For all the countless times that I have sat down to write this piece, I have been met with frustration. The pen only began to move when I realized I wasn’t here to write a review or make sense of the exhibit for you. The fact that I am still at a loss for words only confirms that the exhibition was a success. Talking to people about the exhibit has yielded mixed results but whatever the takeaway, everyone’s opinion was dressed in their own individualism. That being said, all I can give you is my own interpretation and in turn my own story. Kawakubo forces us to use our experiences to understand her own as her design process roots itself in emotion.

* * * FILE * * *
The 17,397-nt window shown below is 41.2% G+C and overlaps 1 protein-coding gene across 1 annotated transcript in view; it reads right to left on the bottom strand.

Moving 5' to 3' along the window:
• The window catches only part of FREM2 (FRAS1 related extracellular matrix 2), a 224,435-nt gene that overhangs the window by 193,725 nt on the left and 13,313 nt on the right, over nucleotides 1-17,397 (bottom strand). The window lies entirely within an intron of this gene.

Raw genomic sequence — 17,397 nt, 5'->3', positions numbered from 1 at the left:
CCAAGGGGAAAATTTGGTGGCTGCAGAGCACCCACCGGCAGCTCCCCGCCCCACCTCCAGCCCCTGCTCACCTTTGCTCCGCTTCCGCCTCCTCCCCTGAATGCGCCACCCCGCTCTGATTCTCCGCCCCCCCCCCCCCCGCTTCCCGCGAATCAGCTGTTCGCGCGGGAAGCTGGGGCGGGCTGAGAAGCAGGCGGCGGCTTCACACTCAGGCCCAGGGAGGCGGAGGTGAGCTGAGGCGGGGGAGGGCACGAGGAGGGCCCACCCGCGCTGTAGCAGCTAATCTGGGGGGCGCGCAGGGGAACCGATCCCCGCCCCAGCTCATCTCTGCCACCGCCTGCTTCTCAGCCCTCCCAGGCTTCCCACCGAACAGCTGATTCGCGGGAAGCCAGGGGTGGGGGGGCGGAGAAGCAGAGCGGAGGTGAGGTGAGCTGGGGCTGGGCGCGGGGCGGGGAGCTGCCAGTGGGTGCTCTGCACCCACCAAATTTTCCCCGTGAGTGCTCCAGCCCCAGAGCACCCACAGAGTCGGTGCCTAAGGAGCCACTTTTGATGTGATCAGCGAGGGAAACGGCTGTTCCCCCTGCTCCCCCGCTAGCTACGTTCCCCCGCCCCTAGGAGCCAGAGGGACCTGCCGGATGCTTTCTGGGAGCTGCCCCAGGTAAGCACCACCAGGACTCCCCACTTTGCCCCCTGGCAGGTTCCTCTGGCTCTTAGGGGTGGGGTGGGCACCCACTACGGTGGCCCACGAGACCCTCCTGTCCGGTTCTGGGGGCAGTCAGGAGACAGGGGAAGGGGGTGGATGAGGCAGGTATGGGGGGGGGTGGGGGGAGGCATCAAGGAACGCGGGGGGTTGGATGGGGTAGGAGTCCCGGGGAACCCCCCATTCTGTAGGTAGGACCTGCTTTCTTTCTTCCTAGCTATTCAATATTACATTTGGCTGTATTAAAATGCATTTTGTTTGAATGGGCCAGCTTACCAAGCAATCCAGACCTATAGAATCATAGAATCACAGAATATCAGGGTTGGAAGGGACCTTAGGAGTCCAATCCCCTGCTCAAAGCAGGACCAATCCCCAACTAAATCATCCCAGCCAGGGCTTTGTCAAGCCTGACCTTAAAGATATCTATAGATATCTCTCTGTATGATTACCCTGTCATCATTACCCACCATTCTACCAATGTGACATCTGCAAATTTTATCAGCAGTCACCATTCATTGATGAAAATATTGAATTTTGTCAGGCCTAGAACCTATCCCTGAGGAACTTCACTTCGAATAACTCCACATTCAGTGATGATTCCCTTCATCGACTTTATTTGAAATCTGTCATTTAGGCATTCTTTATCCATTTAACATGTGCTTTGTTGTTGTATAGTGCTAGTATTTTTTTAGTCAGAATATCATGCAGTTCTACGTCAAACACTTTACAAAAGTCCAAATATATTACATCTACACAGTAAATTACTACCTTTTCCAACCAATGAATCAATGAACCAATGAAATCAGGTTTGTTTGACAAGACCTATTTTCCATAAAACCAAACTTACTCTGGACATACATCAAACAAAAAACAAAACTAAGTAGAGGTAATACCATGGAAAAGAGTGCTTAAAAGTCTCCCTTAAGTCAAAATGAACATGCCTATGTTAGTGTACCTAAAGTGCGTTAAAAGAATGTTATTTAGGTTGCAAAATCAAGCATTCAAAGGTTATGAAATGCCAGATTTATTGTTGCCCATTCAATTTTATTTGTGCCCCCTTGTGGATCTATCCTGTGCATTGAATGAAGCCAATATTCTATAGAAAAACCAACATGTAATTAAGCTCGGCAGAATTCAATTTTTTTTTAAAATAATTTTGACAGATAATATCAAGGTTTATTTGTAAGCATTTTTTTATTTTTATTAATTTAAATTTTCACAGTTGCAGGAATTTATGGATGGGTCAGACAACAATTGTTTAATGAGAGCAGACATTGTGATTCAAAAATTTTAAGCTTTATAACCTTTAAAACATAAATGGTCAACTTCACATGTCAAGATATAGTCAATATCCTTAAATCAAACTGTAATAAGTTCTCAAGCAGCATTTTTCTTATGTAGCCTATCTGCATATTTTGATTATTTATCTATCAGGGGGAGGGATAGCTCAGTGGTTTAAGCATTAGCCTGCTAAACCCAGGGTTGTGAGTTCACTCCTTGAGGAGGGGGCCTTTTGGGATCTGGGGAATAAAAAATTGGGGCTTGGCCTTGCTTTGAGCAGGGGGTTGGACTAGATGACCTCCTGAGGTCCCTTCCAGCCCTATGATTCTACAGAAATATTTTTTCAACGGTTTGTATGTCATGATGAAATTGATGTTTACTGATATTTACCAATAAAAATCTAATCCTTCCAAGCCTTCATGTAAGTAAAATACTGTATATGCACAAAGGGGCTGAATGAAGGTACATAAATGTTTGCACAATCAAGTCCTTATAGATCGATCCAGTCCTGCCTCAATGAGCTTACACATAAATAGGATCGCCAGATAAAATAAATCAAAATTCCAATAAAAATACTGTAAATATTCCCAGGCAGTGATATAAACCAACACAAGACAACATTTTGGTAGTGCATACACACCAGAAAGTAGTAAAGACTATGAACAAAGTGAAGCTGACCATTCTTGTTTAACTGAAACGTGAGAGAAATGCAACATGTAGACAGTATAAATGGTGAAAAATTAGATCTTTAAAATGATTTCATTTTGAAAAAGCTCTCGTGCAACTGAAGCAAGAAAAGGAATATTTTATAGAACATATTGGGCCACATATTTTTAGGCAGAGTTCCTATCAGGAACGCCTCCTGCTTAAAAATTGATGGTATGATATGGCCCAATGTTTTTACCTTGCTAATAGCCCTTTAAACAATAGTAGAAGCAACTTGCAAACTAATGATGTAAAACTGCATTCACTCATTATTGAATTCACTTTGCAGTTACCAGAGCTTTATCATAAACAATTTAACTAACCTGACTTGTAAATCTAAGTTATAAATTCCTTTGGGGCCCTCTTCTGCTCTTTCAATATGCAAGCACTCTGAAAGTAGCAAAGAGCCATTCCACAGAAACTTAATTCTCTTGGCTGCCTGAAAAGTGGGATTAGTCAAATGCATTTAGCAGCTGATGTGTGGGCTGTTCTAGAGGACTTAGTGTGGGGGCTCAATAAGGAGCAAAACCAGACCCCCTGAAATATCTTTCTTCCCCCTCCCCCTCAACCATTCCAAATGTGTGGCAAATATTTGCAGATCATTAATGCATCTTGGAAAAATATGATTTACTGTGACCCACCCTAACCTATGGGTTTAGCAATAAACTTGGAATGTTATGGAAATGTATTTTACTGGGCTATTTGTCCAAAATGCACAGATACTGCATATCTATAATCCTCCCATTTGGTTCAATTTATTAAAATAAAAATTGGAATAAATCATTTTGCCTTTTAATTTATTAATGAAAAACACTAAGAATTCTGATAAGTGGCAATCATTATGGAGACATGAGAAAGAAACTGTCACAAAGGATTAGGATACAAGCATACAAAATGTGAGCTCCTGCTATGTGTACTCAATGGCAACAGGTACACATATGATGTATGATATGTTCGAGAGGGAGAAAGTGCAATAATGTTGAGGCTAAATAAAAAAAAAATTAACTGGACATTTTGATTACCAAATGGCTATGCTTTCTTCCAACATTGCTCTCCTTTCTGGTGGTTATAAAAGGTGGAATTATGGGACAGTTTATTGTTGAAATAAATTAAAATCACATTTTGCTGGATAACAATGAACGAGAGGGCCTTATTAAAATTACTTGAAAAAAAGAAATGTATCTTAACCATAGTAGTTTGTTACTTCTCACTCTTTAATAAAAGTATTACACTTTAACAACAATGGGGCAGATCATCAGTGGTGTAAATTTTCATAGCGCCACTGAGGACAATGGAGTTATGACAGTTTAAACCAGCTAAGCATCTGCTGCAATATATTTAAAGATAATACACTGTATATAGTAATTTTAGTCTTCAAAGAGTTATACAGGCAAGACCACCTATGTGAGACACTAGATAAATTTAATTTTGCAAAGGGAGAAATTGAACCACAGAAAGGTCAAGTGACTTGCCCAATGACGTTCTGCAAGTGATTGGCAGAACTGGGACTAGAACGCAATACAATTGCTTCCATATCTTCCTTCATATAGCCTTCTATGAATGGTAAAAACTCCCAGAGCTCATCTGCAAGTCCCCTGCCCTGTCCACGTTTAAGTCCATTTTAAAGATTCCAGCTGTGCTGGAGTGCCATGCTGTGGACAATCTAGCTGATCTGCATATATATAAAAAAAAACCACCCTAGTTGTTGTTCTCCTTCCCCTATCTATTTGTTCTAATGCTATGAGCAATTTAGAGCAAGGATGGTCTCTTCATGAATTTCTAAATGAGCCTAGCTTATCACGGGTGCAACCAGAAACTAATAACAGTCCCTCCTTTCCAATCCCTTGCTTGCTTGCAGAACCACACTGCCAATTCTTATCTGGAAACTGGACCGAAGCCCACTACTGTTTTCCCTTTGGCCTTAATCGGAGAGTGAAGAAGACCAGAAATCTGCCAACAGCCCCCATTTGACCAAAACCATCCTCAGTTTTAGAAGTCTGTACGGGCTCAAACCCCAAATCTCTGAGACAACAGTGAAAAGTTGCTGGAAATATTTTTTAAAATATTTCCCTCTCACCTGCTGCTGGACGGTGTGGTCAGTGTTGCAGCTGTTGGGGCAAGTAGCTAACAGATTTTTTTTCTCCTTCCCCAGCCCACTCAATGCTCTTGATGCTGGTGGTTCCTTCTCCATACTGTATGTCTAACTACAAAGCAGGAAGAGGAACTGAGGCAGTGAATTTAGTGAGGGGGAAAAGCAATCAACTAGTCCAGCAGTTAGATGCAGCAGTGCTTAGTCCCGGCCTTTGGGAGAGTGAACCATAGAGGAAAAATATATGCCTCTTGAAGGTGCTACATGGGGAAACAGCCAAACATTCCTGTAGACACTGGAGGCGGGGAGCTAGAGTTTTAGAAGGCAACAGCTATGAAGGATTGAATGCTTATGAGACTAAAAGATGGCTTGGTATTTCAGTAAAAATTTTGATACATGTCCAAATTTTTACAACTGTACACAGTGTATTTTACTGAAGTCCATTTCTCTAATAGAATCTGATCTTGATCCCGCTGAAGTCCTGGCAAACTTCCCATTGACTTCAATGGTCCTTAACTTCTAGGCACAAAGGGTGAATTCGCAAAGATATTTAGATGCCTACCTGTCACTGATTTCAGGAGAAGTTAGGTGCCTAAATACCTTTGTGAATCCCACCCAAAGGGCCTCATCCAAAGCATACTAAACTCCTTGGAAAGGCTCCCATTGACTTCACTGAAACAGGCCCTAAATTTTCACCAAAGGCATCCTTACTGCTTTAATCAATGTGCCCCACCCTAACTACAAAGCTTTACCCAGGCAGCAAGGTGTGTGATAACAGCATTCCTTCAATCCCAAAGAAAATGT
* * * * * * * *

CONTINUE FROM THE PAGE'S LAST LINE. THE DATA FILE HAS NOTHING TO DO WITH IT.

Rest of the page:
People say that New York is home to those who don’t have one. It’s a place that turns away no one and remains unfazed by difference, all find themselves at the crossroads of self and other. As someone who recently came back to New York after choosing to leave it, I found myself having to get reacquainted with not only the names of avenues and streets but also with myself. Sitting with the quiet moments, like waiting for the train on an empty platform, walking home under the glow of indigo hour alone in a city home to 8 million people, I am content, even happy. But the feeling that something is lacking often taps me on the shoulder as I wait for a break in traffic. No new text messages, spotty weekend plans, we eat, bathe, run and fall asleep alone as the sounds of the city fill the void around us with feelings uncharted. City dwellers are silently practicing the art of the in between, experimenting with wholeness in the form of we, and entirety, in the form of I. Asking myself why it was that I wanted to return I arrived at a conclusion: freedom.